Homeworkers need to watch how they work, perhaps even more so than office-based colleagues. Here, Betsey Banker suggests a number of ways in which homeworkers can boost their productivity and wellbeing.
The benefits of home-working are well known, but what about its risks? One area that doesn’t get as much attention as it deserves is ergonomics, specifically the dangers of spending too long sitting down.
Without the meetings, interruptions and distractions of office life, not to mention the daily commute, homeworkers arguably have less motivation to get up and move around than office-based colleagues. To avoid too sedentary a lifestyle – and the attendant health risks – it is important for homeworkers to change posture as much as possible and that includes standing up and moving around. Breaking up sitting time speeds up your metabolism, tones muscles and improves blood flow.
Converting a fixed desk to sit-stand is one way to keep active. Here are five more suggestions on how to improve productivity and wellbeing when working at home:
1 Analyse your workspace
A good starting point is to analyse your workspace and devise ways to optimise your sit-stand time. In the short-term, you could create a makeshift standing station by placing your laptop on the kitchen counter or the ironing board. For longer term use, a purpose-built sit-stand workstation is recommended. When you do sit down, make sure you have a comfortable chair with proper support for your back.
2 Have a routine
Create a schedule, setting fixed times to stand up or move away from your desk. You could set a timer at 10am, stand for 15-20 minutes, then sit down again and repeat this at regular intervals throughout the day; or you could break up work tasks into 30-minute chunks with a break between each one. Getting up, perhaps to get a drink, increases stand time and gives you time away from your screen.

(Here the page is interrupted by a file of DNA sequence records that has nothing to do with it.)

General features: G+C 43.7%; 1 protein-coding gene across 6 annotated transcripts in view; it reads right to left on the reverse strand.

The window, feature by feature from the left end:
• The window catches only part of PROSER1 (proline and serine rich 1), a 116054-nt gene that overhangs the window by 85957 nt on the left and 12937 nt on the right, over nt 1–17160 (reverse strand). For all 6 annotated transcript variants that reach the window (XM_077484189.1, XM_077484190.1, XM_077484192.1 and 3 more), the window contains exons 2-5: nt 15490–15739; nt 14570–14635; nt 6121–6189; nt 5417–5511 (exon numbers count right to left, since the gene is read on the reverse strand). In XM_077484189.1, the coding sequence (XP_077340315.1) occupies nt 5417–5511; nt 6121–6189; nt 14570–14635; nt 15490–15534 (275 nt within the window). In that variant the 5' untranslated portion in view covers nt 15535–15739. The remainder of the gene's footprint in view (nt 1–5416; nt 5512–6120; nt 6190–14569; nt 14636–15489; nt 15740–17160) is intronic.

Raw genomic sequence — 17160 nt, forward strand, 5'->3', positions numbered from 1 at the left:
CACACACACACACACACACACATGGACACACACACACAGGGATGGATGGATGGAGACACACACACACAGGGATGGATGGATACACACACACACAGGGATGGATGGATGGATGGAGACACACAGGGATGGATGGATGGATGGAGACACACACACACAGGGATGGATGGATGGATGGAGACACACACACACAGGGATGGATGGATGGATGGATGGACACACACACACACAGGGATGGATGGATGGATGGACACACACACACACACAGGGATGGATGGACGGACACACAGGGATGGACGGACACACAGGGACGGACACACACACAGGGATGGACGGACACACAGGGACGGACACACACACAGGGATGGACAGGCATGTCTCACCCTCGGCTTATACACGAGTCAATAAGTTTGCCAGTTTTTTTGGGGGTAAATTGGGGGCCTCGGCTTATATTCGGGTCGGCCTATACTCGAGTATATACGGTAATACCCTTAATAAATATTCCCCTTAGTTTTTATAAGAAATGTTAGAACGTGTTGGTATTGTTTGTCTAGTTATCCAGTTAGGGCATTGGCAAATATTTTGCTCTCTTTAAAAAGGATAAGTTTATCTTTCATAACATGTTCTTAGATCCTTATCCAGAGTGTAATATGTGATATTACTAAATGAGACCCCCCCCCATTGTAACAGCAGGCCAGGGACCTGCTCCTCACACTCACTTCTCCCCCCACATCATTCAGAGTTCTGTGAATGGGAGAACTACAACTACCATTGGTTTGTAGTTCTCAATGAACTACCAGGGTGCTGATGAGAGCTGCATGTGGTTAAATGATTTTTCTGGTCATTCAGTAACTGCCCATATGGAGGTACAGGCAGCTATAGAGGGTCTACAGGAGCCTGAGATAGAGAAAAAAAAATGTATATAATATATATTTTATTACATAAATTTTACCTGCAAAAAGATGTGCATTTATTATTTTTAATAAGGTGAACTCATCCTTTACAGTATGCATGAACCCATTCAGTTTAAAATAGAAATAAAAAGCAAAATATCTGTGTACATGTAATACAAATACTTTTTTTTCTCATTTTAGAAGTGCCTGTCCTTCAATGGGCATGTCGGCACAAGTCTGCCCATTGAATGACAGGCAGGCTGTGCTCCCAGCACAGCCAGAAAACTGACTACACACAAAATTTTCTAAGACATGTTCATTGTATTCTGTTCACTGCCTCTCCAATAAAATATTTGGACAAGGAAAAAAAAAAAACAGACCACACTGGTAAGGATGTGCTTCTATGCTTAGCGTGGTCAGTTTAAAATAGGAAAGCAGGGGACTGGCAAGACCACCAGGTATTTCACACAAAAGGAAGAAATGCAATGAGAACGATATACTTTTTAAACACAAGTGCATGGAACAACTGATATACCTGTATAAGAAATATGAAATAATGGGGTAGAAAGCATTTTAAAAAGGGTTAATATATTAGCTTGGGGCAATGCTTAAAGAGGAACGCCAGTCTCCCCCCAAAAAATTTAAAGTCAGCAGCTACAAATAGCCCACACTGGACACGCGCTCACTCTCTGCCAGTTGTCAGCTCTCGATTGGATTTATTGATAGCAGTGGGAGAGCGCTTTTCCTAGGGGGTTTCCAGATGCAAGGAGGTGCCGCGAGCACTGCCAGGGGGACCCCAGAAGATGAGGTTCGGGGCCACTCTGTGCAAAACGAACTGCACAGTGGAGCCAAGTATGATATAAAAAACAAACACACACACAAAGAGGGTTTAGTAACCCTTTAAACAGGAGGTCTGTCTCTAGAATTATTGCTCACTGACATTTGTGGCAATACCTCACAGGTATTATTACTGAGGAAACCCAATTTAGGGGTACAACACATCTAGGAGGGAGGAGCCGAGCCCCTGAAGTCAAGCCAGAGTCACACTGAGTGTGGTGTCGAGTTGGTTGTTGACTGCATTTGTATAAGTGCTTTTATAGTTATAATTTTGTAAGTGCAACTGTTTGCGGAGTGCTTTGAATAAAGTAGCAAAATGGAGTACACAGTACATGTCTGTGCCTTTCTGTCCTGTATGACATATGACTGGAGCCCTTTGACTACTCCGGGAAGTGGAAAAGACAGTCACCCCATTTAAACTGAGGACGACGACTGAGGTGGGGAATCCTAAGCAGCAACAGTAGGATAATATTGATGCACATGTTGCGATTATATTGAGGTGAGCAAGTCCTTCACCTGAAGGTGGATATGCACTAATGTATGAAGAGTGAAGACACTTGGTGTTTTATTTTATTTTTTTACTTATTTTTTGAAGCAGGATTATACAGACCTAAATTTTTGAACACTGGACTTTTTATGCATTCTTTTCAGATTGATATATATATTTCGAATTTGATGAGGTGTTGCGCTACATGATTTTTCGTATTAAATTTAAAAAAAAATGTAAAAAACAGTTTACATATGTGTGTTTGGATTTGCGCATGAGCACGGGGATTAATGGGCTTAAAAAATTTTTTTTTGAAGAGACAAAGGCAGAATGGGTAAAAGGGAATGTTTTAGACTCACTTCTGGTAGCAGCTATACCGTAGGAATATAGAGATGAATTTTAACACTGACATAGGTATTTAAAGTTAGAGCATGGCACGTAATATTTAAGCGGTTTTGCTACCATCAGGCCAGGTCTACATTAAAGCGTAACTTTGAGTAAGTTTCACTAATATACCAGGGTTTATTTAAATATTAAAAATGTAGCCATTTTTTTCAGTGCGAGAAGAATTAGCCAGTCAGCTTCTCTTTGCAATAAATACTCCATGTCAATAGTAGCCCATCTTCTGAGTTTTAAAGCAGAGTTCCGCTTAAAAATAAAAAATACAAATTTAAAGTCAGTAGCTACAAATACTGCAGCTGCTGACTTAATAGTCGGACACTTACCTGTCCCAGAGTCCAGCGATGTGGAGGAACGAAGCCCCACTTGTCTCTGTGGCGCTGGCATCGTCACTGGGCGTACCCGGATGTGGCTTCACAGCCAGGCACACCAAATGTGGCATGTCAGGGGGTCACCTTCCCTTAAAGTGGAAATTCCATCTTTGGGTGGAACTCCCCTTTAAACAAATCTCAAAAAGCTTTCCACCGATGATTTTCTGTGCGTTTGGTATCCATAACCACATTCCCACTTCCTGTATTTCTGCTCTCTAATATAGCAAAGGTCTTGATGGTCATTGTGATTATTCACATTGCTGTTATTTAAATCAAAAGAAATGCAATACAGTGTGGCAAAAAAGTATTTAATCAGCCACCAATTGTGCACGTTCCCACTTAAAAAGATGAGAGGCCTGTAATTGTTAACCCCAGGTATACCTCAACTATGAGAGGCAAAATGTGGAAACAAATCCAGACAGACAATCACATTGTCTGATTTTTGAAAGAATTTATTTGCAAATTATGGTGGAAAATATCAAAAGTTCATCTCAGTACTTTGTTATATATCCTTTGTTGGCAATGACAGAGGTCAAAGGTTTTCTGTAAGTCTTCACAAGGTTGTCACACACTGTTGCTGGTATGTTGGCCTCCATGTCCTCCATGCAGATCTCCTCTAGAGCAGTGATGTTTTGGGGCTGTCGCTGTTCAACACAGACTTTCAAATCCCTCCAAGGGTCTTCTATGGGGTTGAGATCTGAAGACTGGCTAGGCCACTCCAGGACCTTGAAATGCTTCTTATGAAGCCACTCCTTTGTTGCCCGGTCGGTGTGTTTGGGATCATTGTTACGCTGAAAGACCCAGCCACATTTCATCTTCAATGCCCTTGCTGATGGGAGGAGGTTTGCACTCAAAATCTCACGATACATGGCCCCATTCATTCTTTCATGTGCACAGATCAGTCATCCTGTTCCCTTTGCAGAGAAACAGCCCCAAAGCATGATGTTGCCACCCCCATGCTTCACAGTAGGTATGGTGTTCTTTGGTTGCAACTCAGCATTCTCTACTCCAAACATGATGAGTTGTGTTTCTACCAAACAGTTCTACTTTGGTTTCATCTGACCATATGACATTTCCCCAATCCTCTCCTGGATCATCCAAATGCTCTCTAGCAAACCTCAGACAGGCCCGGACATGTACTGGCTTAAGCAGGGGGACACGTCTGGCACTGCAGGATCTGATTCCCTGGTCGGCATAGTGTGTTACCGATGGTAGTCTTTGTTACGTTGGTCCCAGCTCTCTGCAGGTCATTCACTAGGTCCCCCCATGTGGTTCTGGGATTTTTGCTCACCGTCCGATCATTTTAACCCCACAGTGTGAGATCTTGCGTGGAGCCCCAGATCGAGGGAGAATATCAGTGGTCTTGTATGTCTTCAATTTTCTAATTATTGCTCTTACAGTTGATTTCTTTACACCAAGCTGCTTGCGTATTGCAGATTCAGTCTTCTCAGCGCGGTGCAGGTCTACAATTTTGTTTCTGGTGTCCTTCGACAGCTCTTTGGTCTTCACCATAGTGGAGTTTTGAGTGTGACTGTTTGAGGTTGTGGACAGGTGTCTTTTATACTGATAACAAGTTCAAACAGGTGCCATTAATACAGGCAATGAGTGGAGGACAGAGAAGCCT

3 Standing is good
Look at your workload and make a list of tasks that can be done standing up. If very few can be, consider other ways to break up your day, such as standing to make lunch, running an errand, stretching or going for a quick jog or brisk walk. We can all benefit from a bit of fresh air and vitamin D on sunny days!
4 Keep work and leisure separate
Working from home, there is always the risk that work will take over your leisure time (and space). Try to keep them separate. Stick to a set a timetable, as if you were working in an office. Logging off at a set time and putting work away will help you to switch off from work and maintain a good work-life balance.
5 Keep track of sedentary time
Assess exactly how much time you spend sitting down. Online calculators(1), wearable fitness trackers and apps are all good for this and will provide you with an accurate reading – you might be shocked at how little time you spend moving about. These tools can also be used to create measurable goals to work towards, like calories burned or reductions in sitting time.
Start by making small changes to your schedule and working habits. Studies(2) show that standing up for an extra hour each day produces significant results: 66% felt more productive, 87% felt more energised, 71% felt more focused and 50% experienced less pain in their upper back, neck and shoulders. All good reasons to make a change.
Betsey Banker is Vertical Manager, Wellness at Ergotron, a provider of ergonomic work and lifestyle products, including sit-stand workstations.
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2. http://www.cdc.gov/pcd/issues/2012/11_0323. htm?s_cid=pcd9e154_x